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Occupational Segregation, gender essentialism and male primacy as major barriers to equity in HIV care giving: Findings from Lesotho

Journal Article
(Published June, 2011)
Newman, C.J. (Author),
Fogarty, L. (Author),
Makoae, L.N. (Author),
Reavely, E. (Author)
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Capacity Project partnered with the Lesotho Ministry of Health and Social Welfare in a study of the gender dynamics of HIV/AIDS caregiving in three districts of Lesotho to account for men’s absence in HIV/AIDS caregiving and investigate ways in which they might be recruited into the community and home-based care (CHBC) workforce. HIV/AIDS caregiving is a gender-segregated job, at the core of which lie stereotypes and beliefs about the appropriate work of men and women. Policymakers, activists and programmers must redress the persistent disadvantages faced by the mostly female caregiving workforce and the gendered economic, psychological, and social impacts entailed in HIV/AIDS caregiving.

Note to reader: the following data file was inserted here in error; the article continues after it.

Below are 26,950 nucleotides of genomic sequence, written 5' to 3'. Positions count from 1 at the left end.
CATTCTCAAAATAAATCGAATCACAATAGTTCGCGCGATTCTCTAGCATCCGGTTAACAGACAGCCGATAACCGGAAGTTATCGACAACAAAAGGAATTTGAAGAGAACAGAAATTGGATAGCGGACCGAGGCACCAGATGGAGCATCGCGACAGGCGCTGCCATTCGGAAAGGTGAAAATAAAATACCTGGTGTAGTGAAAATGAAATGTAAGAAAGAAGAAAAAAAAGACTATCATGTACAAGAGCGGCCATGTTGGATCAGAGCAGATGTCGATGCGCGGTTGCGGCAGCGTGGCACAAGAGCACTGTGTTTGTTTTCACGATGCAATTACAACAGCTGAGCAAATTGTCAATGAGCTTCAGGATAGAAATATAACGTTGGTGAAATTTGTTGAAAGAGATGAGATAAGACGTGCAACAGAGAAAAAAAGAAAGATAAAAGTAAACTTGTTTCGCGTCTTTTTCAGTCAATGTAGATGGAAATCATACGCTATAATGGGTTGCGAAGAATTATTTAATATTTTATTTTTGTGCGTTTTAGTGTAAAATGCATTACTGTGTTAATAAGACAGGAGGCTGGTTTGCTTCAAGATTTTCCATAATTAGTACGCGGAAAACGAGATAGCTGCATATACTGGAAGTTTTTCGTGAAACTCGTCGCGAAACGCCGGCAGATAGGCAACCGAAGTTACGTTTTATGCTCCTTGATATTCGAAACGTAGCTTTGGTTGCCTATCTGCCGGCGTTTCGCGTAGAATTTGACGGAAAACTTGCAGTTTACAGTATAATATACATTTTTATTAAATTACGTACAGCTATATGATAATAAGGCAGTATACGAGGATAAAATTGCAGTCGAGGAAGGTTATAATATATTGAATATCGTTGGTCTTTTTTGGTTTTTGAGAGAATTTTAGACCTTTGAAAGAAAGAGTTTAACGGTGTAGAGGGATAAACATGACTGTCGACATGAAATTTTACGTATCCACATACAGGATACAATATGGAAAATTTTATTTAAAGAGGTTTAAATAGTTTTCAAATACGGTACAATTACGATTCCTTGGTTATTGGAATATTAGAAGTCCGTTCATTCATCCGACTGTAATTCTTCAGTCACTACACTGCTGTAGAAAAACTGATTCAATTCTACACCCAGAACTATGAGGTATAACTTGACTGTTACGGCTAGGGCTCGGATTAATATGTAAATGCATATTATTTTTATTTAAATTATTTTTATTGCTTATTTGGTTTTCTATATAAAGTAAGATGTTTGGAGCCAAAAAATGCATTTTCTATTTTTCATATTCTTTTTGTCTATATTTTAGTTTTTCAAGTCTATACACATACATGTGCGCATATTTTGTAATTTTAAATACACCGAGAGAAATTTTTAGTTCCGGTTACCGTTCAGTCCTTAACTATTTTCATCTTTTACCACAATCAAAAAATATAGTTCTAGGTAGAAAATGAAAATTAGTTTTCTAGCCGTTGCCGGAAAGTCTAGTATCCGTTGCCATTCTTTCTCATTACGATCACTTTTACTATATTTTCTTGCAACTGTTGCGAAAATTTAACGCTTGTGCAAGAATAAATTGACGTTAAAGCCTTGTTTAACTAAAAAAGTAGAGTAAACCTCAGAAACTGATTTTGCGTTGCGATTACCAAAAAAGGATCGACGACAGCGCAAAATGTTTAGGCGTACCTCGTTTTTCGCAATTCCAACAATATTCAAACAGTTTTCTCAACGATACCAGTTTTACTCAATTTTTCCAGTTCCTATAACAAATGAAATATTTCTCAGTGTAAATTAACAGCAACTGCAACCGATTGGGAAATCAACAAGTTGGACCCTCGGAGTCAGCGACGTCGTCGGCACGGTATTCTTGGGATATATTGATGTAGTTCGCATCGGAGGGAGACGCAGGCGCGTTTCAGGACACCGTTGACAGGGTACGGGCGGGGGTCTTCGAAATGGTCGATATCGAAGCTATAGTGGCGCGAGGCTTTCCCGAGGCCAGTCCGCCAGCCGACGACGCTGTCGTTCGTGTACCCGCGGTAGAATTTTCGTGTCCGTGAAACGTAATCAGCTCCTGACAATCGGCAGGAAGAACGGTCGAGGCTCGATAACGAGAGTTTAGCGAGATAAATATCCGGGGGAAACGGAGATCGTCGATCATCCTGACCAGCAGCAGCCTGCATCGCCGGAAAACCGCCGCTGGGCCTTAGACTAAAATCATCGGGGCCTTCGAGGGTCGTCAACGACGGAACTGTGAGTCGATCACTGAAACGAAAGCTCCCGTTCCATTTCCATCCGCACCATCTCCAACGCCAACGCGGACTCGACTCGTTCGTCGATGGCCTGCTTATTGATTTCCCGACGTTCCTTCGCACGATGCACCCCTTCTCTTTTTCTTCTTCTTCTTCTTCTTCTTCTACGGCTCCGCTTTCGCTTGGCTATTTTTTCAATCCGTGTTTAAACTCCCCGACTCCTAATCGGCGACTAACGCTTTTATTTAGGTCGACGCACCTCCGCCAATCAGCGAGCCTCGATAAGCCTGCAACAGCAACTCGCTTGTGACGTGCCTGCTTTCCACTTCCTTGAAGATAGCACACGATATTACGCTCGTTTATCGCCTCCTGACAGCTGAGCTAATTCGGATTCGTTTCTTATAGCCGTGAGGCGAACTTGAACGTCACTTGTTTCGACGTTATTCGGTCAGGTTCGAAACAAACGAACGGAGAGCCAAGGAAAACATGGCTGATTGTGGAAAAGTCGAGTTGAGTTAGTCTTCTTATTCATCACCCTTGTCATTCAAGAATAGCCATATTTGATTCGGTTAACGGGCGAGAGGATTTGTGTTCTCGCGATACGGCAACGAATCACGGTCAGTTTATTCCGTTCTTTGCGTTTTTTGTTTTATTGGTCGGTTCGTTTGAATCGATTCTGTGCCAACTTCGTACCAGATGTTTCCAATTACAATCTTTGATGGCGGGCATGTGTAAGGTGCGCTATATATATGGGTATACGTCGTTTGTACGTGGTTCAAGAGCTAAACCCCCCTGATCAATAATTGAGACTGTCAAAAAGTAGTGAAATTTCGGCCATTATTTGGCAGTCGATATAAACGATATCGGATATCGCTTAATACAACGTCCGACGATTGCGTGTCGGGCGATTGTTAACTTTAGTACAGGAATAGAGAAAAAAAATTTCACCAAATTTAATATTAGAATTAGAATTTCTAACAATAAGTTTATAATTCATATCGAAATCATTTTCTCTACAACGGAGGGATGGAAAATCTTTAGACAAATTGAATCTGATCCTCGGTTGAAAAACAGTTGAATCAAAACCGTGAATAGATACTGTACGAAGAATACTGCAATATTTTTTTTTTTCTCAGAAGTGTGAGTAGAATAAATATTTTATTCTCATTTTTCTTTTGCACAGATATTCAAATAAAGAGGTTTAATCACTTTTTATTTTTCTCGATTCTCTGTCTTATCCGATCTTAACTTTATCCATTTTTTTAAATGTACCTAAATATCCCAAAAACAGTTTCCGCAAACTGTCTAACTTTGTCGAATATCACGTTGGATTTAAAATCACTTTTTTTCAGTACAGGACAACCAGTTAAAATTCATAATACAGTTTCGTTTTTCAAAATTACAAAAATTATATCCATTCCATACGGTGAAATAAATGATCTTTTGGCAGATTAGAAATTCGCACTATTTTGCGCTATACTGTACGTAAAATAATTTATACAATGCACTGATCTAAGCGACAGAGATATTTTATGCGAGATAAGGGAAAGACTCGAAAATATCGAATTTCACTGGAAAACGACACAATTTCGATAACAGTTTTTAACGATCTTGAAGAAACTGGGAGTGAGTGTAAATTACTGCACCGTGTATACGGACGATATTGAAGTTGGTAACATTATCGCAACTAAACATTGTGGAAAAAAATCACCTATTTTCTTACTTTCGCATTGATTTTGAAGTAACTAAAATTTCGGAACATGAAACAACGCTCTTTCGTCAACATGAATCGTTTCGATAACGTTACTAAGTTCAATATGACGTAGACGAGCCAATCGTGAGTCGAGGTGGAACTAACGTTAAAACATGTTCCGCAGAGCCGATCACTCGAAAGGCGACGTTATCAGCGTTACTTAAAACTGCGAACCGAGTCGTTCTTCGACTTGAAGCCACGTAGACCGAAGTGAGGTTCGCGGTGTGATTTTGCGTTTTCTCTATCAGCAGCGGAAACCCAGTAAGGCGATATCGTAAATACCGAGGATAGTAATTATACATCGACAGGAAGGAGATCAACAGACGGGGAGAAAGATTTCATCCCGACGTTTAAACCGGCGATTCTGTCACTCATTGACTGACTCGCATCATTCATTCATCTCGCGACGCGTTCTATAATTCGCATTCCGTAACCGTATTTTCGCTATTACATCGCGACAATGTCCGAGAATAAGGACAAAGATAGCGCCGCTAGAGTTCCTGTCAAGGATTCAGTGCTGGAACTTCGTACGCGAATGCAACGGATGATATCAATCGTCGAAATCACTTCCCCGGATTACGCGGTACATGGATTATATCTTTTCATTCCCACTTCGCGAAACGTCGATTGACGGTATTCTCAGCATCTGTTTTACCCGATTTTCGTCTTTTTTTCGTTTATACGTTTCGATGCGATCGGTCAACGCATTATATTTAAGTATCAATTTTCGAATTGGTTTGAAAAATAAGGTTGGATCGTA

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Newman CJ, Fogarty L, Makoae LN, Reavely E. Occupational segregation, gender essentialism and male primacy as major barriers to equity in HIV/AIDS caregiving: Findings from Lesotho. Int J Equity Health. 2011. 10(24).